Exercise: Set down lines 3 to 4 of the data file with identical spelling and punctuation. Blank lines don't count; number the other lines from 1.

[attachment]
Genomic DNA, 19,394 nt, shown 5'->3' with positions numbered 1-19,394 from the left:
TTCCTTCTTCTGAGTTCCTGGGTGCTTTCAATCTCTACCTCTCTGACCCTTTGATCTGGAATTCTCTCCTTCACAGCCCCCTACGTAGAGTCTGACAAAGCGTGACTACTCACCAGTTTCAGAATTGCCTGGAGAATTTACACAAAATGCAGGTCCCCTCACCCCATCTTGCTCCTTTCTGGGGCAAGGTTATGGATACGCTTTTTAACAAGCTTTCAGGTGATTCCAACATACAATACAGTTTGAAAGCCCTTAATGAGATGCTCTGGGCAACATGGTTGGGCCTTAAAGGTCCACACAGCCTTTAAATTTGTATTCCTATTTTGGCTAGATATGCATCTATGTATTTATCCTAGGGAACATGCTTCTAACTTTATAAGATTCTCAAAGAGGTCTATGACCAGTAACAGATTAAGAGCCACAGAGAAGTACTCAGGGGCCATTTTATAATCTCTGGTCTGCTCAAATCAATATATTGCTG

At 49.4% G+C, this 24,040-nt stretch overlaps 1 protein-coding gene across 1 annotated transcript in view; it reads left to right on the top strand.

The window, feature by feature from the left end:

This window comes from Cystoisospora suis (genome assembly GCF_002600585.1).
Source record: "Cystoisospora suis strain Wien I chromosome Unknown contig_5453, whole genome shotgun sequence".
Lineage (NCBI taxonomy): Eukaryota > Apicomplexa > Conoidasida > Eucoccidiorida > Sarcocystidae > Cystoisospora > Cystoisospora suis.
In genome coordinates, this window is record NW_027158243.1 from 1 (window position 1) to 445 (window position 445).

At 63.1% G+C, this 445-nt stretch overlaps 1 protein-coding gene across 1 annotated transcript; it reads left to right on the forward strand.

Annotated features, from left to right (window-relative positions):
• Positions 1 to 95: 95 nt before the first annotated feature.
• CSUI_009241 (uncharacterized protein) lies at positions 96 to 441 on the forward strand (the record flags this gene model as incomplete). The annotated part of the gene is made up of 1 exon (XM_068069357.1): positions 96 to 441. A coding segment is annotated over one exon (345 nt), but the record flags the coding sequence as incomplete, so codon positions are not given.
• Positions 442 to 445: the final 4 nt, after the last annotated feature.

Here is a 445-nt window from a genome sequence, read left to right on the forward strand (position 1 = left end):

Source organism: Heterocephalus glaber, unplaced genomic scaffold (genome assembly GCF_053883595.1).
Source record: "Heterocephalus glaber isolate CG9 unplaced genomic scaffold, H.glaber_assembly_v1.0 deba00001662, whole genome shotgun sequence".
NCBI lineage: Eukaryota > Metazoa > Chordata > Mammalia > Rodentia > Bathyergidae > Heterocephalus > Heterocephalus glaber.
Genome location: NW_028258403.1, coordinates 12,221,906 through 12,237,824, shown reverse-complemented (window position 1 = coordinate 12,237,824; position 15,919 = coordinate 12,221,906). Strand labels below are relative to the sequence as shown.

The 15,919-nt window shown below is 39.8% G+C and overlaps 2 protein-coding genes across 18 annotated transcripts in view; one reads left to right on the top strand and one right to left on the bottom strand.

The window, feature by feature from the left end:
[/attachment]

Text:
At 49.4% G+C, this 24,040-nt stretch overlaps 1 protein-coding gene across 1 annotated transcript in view; it reads left to right on the top strand.

The window, feature by feature from the left end: